Helping your Patients Overcome Eating Disorders by Addressing their Social Interactions
By Charles Fishman M.D, author of ‘Enduring Change in Eating Disorders; Intervention with Long-term Results‘
Claude Bernard, a brilliant French physiologist in the 19th century, came up with the term “the wisdom of the body”. Doctors need to attend to the wisdom of the body in the same way that there is wisdom of the symptoms when it comes to eating disorders. After all, anorexia is the most fatal disease per capita of the psychiatric diseases. When the symptoms emerge, it is an indication that there are social stresses that are leading the person to fall into the eating disorder.
As a general and child psychiatrist for many years, as with many issues in life, I’ve realised things are not necessarily as obvious as they seem to be. One of the most significant findings since the 1970’s has been that for parents, friends and supporter’s to help eating disorder sufferers overcome their disease they need to delve deeper into the issue.
Eating disorders are all about relationships and how people relate to one another
To treat eating disorders you need to consider the person and the relationships they have with the people close to them as well and how they personally handle stressful situations and conflict.
This led me to write ‘Enduring Change in Eating Disorders; Intervention with Long-term Results‘, where over a span of twenty years I looked back at people I had treated and come to the finding that relationships were the underlying root of eating disorders.
Profound and lasting change comes from therapy where the family and significant people in the person’s life are seen as the context within which the person is treated. This approach is Intensive Structural Therapy (IST) and moves away from the very narrow focused treatment just on the individual.
IST examines five specific patterns :
- Conflict avoidance
- Triangulation (where somebody is caught between somebody else, where they are damned if they do or damned if they don’t)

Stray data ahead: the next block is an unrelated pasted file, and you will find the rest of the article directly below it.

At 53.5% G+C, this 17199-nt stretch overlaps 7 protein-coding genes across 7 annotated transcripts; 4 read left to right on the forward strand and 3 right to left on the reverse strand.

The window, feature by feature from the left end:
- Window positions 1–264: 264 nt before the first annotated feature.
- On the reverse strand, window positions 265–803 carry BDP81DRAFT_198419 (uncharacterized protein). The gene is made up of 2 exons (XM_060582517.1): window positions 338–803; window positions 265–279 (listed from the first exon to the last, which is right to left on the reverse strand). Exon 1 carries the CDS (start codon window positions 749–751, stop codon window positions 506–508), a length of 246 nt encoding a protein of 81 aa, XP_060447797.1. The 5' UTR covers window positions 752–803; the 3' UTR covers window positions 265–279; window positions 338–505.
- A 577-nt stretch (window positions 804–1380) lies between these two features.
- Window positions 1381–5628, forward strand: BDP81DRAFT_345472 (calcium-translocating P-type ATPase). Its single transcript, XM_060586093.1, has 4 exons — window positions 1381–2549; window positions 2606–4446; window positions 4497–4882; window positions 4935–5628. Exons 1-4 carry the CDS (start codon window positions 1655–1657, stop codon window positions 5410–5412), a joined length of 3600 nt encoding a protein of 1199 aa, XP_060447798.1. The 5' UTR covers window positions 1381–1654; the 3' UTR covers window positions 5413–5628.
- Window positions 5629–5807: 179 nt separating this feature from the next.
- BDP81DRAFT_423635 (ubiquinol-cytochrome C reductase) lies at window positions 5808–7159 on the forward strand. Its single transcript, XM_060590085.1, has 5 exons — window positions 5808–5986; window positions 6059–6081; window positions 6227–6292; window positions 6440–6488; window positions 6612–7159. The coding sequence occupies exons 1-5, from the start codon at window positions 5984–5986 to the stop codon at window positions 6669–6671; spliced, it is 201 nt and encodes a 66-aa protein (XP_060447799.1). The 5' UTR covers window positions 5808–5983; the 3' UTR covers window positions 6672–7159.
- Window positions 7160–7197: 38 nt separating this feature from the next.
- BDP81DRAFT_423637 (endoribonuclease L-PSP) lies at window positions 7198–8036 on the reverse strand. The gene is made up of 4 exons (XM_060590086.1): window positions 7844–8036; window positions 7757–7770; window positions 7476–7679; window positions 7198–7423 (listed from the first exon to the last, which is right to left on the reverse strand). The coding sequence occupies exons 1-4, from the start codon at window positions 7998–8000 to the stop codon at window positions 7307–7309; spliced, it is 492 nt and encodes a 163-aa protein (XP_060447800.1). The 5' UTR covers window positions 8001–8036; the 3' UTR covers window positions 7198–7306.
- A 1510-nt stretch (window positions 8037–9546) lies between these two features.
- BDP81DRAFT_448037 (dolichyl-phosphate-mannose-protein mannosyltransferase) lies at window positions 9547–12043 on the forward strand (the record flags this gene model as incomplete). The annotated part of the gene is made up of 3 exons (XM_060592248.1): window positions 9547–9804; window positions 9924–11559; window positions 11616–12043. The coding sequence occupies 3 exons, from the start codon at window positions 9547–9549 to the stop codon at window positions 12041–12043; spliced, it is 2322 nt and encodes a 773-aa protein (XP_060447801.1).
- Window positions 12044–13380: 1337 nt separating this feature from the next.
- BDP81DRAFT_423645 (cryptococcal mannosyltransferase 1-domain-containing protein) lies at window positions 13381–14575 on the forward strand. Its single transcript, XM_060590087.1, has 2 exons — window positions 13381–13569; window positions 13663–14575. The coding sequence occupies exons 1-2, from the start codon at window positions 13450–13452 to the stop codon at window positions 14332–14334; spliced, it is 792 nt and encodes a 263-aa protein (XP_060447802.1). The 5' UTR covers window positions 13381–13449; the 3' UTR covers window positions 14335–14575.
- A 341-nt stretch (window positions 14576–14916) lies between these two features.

- Diffusion of conflict (where conflict between two people emerges it is diffused when another person distracts the people that are at conflict)
These factors were described by Minuchin, Rossman and Baker, Psychosomatic Families; Harvard University Press, 1979.
FIVE MISCONCEPTIONS ABOUT EATING DISORDERS
What is behind eating disorders becoming more prevalent? There are five common misconceptions about eating disorders which need to be addressed by those in the medical field:
- 1. Eating disorders are not primarily a result of someone thinking they are overweight.
- An eating disorder is like the yellow canary in the mind of the sufferer. It tells them that there are social issues in her or his life that are causing distress and leads towards them outwardly manifesting this through the eating disorder.
- 2. Eating disorders are not about dieting.
- Eating disorders can be bought on by a person, especially a child, starting a diet and not being able to stop. But there are millions of people that start diets and stop. Why is it that certain people go on to develop eating disorders? Eating disorders are, after all, quite rare.
- The difference is that some forms of diets, bulimia or laxative abuse are the result – the cause is distress in relationships.
- 3. Eating disorders are not about being a perfectionist.
- Perfectionism is not a unique phenomenon. As with the earlier issue, what is significant is why certain people develop this life threatening problem and not others? If you consider the IST model then perfectionists often are living in a context where one of the patterns in the family is perfectionism and rigidity. The significant issue for the therapist and for the family is to look beyond the eating disorder to the environment in which it is being maintained.
- 4. Eating disorders are not an individual problem. Family and significant others are vital resources for healing.
- We all live our lives with the belief that we are the captains of our ship and we determine our course. The fact is we are profoundly influenced by the individuals around us.
- Think about the number of times that things you thought were profoundly true were upon reflection because the people around you felt that way and had the same belief system.
- 5. Eating disorders are chronic diseases but treatment doesn’t have to be long term.
Thinking that a long existing problem has to be treated over a long period of time can be a slippery slope. It can even lead to a self-fulfilling prophecy: if you believe that it will take a long time there is a greater chance that it will.
In my experience, eating disorders can be treated rapidly. For example with IST treatment lunch sessions with children work well. The family has lunch together and by the end, the youngster is often beginning to eat. With experience and research, children can eliminate their eating disorder within weeks or months. Of course each case is different based on the relationships that needed to be healed, but the treatment has been proven successful over decades.
Doctors need to address the relationships that need to change so the behavioural symptoms disappear. The person’s family and other close relationships are essential resources to facilitate healing. Therapy needs to be inclusive to address specific social patterns.